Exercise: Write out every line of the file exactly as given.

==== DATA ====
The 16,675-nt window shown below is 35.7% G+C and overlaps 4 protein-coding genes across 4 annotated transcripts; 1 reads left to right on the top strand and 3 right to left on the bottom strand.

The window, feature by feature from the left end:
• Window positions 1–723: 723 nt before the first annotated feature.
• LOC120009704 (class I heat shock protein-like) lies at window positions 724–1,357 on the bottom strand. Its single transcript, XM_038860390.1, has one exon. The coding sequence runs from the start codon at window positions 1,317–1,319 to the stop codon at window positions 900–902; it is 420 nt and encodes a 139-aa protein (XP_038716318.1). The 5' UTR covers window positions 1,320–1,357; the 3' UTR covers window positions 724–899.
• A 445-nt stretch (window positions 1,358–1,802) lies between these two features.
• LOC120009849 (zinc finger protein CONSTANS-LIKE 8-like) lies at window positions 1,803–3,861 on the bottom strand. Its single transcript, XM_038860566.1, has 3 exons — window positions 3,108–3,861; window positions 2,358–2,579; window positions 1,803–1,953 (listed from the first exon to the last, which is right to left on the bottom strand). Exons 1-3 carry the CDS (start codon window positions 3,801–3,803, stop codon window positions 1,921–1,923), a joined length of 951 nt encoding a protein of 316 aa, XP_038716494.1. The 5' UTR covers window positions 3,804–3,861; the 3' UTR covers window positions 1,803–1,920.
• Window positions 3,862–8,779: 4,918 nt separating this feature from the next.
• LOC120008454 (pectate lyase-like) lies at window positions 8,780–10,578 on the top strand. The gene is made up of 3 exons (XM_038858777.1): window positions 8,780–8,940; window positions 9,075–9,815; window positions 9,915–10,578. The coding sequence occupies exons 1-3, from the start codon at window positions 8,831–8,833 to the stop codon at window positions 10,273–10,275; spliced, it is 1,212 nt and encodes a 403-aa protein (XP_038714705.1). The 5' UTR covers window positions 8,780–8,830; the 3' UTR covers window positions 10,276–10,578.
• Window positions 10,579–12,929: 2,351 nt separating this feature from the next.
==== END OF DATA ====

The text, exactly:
The 16,675-nt window shown below is 35.7% G+C and overlaps 4 protein-coding genes across 4 annotated transcripts; 1 reads left to right on the top strand and 3 right to left on the bottom strand.

The window, feature by feature from the left end:
• Window positions 1–723: 723 nt before the first annotated feature.
• LOC120009704 (class I heat shock protein-like) lies at window positions 724–1,357 on the bottom strand. Its single transcript, XM_038860390.1, has one exon. The coding sequence runs from the start codon at window positions 1,317–1,319 to the stop codon at window positions 900–902; it is 420 nt and encodes a 139-aa protein (XP_038716318.1). The 5' UTR covers window positions 1,320–1,357; the 3' UTR covers window positions 724–899.
• A 445-nt stretch (window positions 1,358–1,802) lies between these two features.
• LOC120009849 (zinc finger protein CONSTANS-LIKE 8-like) lies at window positions 1,803–3,861 on the bottom strand. Its single transcript, XM_038860566.1, has 3 exons — window positions 3,108–3,861; window positions 2,358–2,579; window positions 1,803–1,953 (listed from the first exon to the last, which is right to left on the bottom strand). Exons 1-3 carry the CDS (start codon window positions 3,801–3,803, stop codon window positions 1,921–1,923), a joined length of 951 nt encoding a protein of 316 aa, XP_038716494.1. The 5' UTR covers window positions 3,804–3,861; the 3' UTR covers window positions 1,803–1,920.
• Window positions 3,862–8,779: 4,918 nt separating this feature from the next.
• LOC120008454 (pectate lyase-like) lies at window positions 8,780–10,578 on the top strand. The gene is made up of 3 exons (XM_038858777.1): window positions 8,780–8,940; window positions 9,075–9,815; window positions 9,915–10,578. The coding sequence occupies exons 1-3, from the start codon at window positions 8,831–8,833 to the stop codon at window positions 10,273–10,275; spliced, it is 1,212 nt and encodes a 403-aa protein (XP_038714705.1). The 5' UTR covers window positions 8,780–8,830; the 3' UTR covers window positions 10,276–10,578.
• Window positions 10,579–12,929: 2,351 nt separating this feature from the next.